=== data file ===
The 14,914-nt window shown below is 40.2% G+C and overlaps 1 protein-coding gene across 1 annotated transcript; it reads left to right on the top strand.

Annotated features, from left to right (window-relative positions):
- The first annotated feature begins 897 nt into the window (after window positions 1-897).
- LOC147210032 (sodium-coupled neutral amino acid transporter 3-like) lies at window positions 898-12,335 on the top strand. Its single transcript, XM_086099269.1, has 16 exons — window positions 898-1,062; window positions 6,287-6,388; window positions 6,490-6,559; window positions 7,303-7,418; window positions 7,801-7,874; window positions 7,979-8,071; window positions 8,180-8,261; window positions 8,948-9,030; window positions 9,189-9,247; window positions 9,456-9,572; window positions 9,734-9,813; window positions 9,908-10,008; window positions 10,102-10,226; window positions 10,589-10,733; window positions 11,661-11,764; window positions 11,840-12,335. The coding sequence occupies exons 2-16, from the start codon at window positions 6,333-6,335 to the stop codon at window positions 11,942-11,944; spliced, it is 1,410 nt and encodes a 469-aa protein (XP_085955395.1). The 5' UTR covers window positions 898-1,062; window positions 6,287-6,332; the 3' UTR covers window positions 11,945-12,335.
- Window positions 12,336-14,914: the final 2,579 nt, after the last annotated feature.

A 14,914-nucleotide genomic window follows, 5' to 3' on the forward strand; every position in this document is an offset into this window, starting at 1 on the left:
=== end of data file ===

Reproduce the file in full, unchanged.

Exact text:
The 14,914-nt window shown below is 40.2% G+C and overlaps 1 protein-coding gene across 1 annotated transcript; it reads left to right on the top strand.

Annotated features, from left to right (window-relative positions):
- The first annotated feature begins 897 nt into the window (after window positions 1-897).
- LOC147210032 (sodium-coupled neutral amino acid transporter 3-like) lies at window positions 898-12,335 on the top strand. Its single transcript, XM_086099269.1, has 16 exons — window positions 898-1,062; window positions 6,287-6,388; window positions 6,490-6,559; window positions 7,303-7,418; window positions 7,801-7,874; window positions 7,979-8,071; window positions 8,180-8,261; window positions 8,948-9,030; window positions 9,189-9,247; window positions 9,456-9,572; window positions 9,734-9,813; window positions 9,908-10,008; window positions 10,102-10,226; window positions 10,589-10,733; window positions 11,661-11,764; window positions 11,840-12,335. The coding sequence occupies exons 2-16, from the start codon at window positions 6,333-6,335 to the stop codon at window positions 11,942-11,944; spliced, it is 1,410 nt and encodes a 469-aa protein (XP_085955395.1). The 5' UTR covers window positions 898-1,062; window positions 6,287-6,332; the 3' UTR covers window positions 11,945-12,335.
- Window positions 12,336-14,914: the final 2,579 nt, after the last annotated feature.

A 14,914-nucleotide genomic window follows, 5' to 3' on the forward strand; every position in this document is an offset into this window, starting at 1 on the left: